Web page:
Your Feelings are Wrong! Growing up with a Narcissistic Parent.

Nicole Franco, LPC-MHSP on Apr 20, 2023 in Relationship and Family

The Narcissistic Family

You grew up in family where your feelings were wrong or they didn’t matter. Where submission and complacency were essential to survival. Where, if you had a different opinion, belief, or outlook, you were wrong.

Sound familiar?

The above description is a common experience for individuals growing up in a home where one or more parent displays narcissistic personality traits. Being raised by a narcissistic parent can often be scary and have a long-lasting impact on all immediate family members. Family members have no choice but to conform to certain dynamics to avoid the narcissistic parent’s rage. This family system is sometimes referred to as The Narcissistic Family.

Dynamics of a Narcissistic Family

  • Affection is conditional: A narcissistic parent will show affection and praise for a child’s accomplishments but criticism and cruelty for a child’s perceived failures or inadequacies. Children experiencing this often equate success and achievement with love. This can result in the belief that they are never enough, no matter what they do.
  • Sibling vs. sibling: The narcissistic parent often forces family members to choose sides, with the “right” side being the narcissist’s side. Frequently, a narcissistic parent will favor one child (The Golden Child) over the other (The Scapegoat), often causing rifts in the family long into adulthood. Love is limited in this family dynamic, and the narcissist can only show affection to one child at a time.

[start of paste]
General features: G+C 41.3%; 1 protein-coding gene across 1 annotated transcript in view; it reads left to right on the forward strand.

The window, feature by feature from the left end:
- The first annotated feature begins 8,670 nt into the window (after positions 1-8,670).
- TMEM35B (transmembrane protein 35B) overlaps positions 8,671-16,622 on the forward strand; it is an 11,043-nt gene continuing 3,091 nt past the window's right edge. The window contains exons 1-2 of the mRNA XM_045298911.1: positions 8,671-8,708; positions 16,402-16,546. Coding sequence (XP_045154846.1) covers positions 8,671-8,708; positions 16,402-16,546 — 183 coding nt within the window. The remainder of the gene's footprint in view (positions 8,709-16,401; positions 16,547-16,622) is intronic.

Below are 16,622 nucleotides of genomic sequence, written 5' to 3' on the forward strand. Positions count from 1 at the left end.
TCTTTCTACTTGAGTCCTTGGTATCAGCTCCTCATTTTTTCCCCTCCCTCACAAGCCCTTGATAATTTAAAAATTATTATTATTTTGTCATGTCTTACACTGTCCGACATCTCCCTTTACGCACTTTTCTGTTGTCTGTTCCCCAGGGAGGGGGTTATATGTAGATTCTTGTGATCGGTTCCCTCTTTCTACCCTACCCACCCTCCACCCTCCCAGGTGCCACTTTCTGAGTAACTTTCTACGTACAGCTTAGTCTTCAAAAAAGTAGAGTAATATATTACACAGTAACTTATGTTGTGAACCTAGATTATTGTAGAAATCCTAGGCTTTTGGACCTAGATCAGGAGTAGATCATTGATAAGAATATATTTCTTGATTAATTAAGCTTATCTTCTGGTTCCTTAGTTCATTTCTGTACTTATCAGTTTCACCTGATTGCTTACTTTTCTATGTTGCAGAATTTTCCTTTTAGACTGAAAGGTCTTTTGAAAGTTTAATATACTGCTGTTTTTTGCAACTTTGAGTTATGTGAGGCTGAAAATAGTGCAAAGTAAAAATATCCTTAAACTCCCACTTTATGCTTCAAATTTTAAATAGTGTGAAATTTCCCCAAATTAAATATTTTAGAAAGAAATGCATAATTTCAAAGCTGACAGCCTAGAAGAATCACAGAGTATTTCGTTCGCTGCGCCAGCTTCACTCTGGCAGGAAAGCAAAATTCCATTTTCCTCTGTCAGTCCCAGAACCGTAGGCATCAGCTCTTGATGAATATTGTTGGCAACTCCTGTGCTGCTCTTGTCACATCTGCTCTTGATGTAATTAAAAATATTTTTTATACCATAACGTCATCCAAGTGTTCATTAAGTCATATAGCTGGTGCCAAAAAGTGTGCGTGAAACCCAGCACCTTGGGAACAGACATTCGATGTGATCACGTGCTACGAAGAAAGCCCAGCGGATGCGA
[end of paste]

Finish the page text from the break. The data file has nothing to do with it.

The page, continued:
• Competition is normal: The narcissistic parent will often compare family members and encourage competitiveness among siblings. This leads to further mistrust and discord among family members. In an effort to feel safer from the narcissistic parent’s rage, one sibling may join the narcissistic parent in antagonizing another sibling.
  • Manipulation: Gaslighting, lies, and manipulation are common in a narcissistic family. This helps convince family members that these dynamics are normal or are not actually happening.
  • Rage is expected: Family members are expected to absorb and accept the narcissistic parent’s rage. Children sometimes learn to adapt anger as a means for communicating needs or to feel heard.
  • Your feelings don’t matter: A child in a narcissistic family often has their feelings discounted or minimized. They may be told their feelings are wrong, made up, or a weakness.

How Therapy Can Help

Recognizing that these dynamics occur within your childhood family can be very difficult and upsetting. Therapy is a safe place to help you process and heal from the abuse of a narcissistic parent at your own pace. Through therapy, you can:

  • Learn to set appropriate boundaries with family members
  • Change negative beliefs you developed in childhood, such as “I’m not enough” or “I’m not worthy”
  • Relieve yourself of the guilt for wanting to limit contact with family
  • Improve communication skills and strengthen romantic relationships

Nicole Franco is a Counselor in Brentwood, TN.

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